Legal Question in Business Law in California

I am going to sign a contract with a business intermediary for my furniture brand in CALIFORNIA.

In this contract my company is the "SELLER" and her company is the " BROKER".

In essence she will introduce client to my business and be paid a comission when this introduction lead to a sale.


In terms of legal compliance, does she require any certification or licensure to be a "BROKER" ? Is this legally correct to use the term BROKER or is there a more appropriate terms ?

She already mentioned that she is not sure if her company is licenced to be a broker or it one is required in first place and I don't have this knolwdge neither.However her company does have the right to offer services or make slaes.

Asked on 11/12/13, 6:21 pm

1 Answer from Attorneys

Bryan Whipple Bryan R. R. Whipple, Attorney at Law

Brokers dealing with securities, or with real estate, need licenses. To my knowledge at least, one does not need a special license to engage in the business of being a furniture broker. To be sure, the "ordinary" licenses would be required, e.g., a city or county business license, but these are general licenses and not occupation-oriented like barber or broker licenses.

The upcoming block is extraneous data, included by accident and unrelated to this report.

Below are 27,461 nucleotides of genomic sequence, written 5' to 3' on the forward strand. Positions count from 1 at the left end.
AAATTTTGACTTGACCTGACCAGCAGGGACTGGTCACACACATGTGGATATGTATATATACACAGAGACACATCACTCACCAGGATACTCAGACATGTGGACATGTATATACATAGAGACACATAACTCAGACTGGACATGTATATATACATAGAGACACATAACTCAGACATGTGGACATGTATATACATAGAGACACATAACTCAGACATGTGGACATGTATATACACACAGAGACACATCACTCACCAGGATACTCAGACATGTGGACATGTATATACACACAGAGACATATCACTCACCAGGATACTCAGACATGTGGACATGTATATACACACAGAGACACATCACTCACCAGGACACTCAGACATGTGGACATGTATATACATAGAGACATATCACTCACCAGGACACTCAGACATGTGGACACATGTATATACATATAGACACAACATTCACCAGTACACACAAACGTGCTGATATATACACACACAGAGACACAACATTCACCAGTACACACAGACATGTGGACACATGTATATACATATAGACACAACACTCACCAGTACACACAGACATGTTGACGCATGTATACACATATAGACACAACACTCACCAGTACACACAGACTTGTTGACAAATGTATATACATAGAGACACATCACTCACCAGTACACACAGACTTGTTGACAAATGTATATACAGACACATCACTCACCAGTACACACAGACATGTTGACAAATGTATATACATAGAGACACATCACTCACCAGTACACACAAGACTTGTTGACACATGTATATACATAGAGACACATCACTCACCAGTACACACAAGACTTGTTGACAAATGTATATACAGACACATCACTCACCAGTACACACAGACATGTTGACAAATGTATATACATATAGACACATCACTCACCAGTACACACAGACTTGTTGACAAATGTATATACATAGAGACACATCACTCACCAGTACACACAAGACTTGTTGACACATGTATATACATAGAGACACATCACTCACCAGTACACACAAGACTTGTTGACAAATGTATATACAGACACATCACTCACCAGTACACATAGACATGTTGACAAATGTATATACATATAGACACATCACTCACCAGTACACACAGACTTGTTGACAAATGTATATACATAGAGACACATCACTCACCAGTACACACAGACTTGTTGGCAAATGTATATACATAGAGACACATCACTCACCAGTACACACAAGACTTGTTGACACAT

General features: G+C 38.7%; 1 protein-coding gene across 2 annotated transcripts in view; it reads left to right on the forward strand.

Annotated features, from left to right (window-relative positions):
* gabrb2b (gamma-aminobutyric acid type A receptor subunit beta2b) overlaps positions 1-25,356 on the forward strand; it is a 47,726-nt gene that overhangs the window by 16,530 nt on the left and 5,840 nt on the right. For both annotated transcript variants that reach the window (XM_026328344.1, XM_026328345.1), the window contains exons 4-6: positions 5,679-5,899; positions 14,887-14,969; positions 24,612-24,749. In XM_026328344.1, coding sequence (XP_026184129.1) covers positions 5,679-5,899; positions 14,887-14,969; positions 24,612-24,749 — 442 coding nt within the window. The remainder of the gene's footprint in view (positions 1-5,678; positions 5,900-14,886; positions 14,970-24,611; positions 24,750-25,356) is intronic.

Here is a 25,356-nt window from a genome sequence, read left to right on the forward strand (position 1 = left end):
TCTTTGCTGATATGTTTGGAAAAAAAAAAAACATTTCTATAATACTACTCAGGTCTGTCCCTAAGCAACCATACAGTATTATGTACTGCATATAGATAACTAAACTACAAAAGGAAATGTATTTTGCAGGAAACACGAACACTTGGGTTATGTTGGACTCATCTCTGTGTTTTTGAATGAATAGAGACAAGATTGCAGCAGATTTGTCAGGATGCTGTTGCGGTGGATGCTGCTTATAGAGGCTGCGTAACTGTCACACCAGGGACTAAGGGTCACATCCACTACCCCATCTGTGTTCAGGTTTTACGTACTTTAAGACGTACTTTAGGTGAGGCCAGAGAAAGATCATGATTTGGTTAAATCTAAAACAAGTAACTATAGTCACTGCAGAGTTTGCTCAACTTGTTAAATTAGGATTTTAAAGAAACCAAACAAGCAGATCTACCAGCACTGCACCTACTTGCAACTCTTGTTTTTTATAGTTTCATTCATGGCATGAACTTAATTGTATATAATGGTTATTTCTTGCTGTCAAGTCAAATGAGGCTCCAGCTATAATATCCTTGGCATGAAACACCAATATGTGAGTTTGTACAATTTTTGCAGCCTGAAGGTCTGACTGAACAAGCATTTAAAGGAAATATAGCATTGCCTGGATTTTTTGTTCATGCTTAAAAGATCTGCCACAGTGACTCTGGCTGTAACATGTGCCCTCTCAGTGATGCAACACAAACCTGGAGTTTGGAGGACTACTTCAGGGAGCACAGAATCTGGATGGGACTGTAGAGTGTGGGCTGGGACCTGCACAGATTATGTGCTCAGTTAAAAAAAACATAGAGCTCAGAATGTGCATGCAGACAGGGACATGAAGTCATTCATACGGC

If the person running the business isn't sure of what licenses she needs, that might be a sign that she might be unprepared to act in her role in other ways. Have you investigated her ability to perform the services you'll be counting on her to carry out professionally? Indeed, what kind of a company is it (proprietorship, partnership, corporation) and what is its track record?

You might be wise to take the proposed contract to a business lawyer near you to ask whether it is shipshape in all regards or whether it is one-sided or unprofessional.

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Answered on 11/12/13, 6:48 pm

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